Take control and shape your marriage into a relationship that will stand the trials of life and go the distance.
We’ve all been around a couple who can engulf the attention of an entire room merely by occupying it. Harry and Madeleine Winslow are that set; the natural ease between them is palpable and their
Actress, producer, and occasional chauffeur Jayne Amelia Larson offers a funny and insightful memoir about the time she spent as a driver for members of the Saudi royal family visiting Beverly Hills, detailing her invitation inside one of the world’s most closely guarded monarchies.
When the Saudi royal family vacationed in Los Angeles, they hired Jayne Amelia Larson, an actress struggling to make ends meet, to be their personal chauffeur. She’d heard stories of the Saudis’ outrageously generous gratuities and figured that several weeks at their beck and call might be worth her time. But when the family arrived via their private jet with an entourage of forty and millions of dollars in cash, Jayne Amelia realized she might be getting into more than she bargained for.
For weeks, Larson observed the family’s opulent lifestyle: they occupied four luxury hotels, enjoyed day in and day out shopping binges, and servants catered 24/7 to Princess Zaahira and her entourage. From the thirteen-year-old princess who slapped down $100 dollar bills at a supermarket and didn’t bother to wait for her change to the nanny who ran away in the airport the moment she was handed her passport, the stories Larson shares are bizarre, poignant, and illustrative of the profound contradictions and complications that only such massive wealth can create.
Driving the Saudis, based on the author’s successful one-woman stage show, is a vivid portrait of the Saudi royals as few ever get to see them. As funny as it is insightful, this is a true-to-life fable for our times. But at its heart, it’s a story about the corruption that infinite wealth creates, and about what we all do for money.Inspired by an actual letter in the John F. Kennedy Library written by Jackie and revealing her job offer from the newly formed CIA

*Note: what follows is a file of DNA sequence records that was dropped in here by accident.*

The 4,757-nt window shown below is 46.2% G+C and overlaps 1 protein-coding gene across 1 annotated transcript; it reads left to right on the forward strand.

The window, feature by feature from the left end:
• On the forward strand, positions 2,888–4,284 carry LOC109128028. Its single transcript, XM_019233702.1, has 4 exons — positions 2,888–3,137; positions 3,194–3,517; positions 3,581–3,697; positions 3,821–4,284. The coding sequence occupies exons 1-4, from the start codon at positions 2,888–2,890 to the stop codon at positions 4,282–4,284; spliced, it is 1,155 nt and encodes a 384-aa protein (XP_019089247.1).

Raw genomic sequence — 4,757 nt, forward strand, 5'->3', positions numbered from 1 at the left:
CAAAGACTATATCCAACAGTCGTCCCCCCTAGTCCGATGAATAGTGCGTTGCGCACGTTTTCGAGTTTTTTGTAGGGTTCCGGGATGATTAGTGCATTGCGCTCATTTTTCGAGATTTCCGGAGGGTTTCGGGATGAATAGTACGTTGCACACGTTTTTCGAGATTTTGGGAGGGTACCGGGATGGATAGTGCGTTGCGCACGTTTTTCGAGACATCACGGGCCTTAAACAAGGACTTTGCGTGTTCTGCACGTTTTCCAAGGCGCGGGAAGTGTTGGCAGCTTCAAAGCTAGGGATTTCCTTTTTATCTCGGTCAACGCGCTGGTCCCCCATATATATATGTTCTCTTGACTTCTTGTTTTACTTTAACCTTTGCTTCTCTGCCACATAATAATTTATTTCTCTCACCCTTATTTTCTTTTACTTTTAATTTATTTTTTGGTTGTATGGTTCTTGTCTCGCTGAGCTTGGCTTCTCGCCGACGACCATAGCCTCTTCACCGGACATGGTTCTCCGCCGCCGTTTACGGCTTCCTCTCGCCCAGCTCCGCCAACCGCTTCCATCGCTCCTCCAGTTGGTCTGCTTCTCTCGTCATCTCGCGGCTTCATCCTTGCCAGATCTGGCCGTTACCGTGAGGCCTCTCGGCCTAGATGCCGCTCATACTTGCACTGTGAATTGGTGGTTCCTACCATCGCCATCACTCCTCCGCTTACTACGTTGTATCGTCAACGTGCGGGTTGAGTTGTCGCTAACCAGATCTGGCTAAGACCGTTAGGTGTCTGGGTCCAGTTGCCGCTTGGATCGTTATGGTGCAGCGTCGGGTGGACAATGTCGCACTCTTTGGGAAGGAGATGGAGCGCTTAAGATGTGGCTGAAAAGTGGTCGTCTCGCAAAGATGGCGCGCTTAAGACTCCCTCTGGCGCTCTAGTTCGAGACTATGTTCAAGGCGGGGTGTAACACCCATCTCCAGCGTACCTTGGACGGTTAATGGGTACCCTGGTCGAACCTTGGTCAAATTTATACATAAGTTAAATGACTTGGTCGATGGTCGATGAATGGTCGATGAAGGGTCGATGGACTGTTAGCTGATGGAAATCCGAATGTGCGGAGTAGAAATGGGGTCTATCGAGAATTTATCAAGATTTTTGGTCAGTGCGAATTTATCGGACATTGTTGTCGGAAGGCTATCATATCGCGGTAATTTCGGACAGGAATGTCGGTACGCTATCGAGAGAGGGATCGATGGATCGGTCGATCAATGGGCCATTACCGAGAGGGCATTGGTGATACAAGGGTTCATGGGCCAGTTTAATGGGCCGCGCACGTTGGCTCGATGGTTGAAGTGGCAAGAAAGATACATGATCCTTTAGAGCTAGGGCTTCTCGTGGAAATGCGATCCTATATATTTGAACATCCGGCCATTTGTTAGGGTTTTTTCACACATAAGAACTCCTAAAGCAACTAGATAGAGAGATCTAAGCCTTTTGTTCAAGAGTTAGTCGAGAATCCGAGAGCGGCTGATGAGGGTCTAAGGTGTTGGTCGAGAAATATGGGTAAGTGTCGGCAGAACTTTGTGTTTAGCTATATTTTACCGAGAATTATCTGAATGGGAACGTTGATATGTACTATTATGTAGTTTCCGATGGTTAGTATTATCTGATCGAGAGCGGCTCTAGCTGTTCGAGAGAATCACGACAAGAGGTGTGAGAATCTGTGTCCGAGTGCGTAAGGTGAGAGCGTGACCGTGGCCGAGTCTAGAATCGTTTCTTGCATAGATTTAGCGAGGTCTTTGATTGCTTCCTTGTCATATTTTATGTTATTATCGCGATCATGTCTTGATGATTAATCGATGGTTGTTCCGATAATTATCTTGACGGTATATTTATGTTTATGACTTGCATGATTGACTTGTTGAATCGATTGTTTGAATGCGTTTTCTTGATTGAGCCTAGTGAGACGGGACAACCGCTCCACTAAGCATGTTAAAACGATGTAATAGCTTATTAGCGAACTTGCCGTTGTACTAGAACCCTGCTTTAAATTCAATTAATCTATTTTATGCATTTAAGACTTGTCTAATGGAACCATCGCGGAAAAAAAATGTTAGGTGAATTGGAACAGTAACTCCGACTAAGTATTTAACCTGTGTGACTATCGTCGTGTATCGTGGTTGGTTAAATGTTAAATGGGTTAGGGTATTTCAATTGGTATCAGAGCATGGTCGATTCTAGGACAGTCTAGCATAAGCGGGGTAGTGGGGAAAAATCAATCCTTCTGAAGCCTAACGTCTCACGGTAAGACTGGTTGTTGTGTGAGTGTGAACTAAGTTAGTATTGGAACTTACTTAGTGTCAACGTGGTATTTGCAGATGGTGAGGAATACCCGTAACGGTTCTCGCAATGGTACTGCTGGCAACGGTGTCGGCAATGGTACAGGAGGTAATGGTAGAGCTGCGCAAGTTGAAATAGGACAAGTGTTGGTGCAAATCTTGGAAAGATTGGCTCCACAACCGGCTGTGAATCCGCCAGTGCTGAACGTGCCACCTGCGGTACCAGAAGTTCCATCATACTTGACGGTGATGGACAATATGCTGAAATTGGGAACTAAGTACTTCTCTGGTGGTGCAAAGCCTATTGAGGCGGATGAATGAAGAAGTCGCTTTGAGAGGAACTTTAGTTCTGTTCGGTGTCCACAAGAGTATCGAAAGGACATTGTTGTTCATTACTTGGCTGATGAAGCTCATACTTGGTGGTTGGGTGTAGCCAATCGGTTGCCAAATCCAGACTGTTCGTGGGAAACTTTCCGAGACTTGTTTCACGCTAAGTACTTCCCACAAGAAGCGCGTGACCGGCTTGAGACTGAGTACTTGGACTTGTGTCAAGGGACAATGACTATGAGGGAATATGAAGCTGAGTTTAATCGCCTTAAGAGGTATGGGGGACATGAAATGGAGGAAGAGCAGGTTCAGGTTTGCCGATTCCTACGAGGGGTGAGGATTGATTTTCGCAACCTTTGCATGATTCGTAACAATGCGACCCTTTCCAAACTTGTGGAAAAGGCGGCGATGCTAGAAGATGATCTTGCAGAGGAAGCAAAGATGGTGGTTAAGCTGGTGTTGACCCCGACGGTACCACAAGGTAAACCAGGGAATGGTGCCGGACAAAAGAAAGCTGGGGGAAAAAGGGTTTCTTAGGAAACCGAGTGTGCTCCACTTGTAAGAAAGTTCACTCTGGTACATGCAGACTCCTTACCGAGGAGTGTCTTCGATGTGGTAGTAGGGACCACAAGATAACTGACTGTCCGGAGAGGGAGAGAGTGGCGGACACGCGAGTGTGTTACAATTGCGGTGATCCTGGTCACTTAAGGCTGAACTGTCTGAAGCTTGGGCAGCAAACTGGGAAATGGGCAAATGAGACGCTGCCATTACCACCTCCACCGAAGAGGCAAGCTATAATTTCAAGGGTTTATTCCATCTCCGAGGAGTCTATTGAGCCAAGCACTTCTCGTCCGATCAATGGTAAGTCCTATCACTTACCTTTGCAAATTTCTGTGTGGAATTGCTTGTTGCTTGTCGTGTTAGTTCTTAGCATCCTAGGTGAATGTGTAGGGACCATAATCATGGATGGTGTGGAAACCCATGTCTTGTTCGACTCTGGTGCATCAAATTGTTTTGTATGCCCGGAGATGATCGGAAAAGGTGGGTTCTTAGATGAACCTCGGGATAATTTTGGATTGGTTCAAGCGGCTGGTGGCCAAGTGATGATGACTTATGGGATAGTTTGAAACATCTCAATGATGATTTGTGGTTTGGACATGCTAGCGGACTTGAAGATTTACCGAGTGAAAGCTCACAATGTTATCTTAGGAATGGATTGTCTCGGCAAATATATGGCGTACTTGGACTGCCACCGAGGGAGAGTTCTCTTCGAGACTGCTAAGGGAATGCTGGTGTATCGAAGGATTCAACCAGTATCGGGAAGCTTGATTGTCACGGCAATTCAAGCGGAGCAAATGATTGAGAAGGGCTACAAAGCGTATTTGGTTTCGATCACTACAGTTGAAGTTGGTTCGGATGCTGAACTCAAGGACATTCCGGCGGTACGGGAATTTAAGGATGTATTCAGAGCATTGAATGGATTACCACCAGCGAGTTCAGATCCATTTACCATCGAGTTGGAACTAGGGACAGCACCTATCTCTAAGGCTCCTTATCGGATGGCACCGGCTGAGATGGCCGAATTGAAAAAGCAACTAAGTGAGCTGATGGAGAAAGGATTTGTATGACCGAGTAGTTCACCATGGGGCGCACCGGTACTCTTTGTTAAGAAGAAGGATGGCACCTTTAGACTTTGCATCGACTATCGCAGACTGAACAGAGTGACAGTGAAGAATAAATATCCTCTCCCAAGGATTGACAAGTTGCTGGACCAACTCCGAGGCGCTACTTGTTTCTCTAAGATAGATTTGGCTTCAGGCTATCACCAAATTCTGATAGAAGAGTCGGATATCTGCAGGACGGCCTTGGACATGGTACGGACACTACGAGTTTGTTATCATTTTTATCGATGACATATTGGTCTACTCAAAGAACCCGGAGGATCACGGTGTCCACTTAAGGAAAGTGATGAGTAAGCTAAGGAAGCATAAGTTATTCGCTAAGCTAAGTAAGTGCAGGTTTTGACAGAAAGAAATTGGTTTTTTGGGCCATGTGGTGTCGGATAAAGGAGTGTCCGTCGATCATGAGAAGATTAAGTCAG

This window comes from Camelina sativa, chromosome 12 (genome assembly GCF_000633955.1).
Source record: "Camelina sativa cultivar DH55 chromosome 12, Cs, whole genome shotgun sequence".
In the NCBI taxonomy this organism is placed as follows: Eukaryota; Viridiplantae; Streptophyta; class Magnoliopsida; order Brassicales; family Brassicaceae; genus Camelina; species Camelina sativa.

When young Jackie Bouvier receives her second assignment from the CIA, she knows it will go better than her first. She managed to survive the Paris job-while looking her best in Givenchy, no less-but now she's completed her official CIA training. So she's excited to show her boss exactly what she can do for her country.
Her new mission: Go undercover in sultry Havana and investigate a young revolutionary named Fidel Castro. But before Jackie can infiltrate the communist cabal, she's in past her hemline in danger. In another exciting adventure, she colludes with Grace Kelly, dances with Frank Sinatra, and flirts with an up-and-coming congressman from Massachusetts.
As the international intrigue escalates, Jackie must use all her finely honed skills to stay ahead of her enemies . . . and make sure spying never goes out of fashion.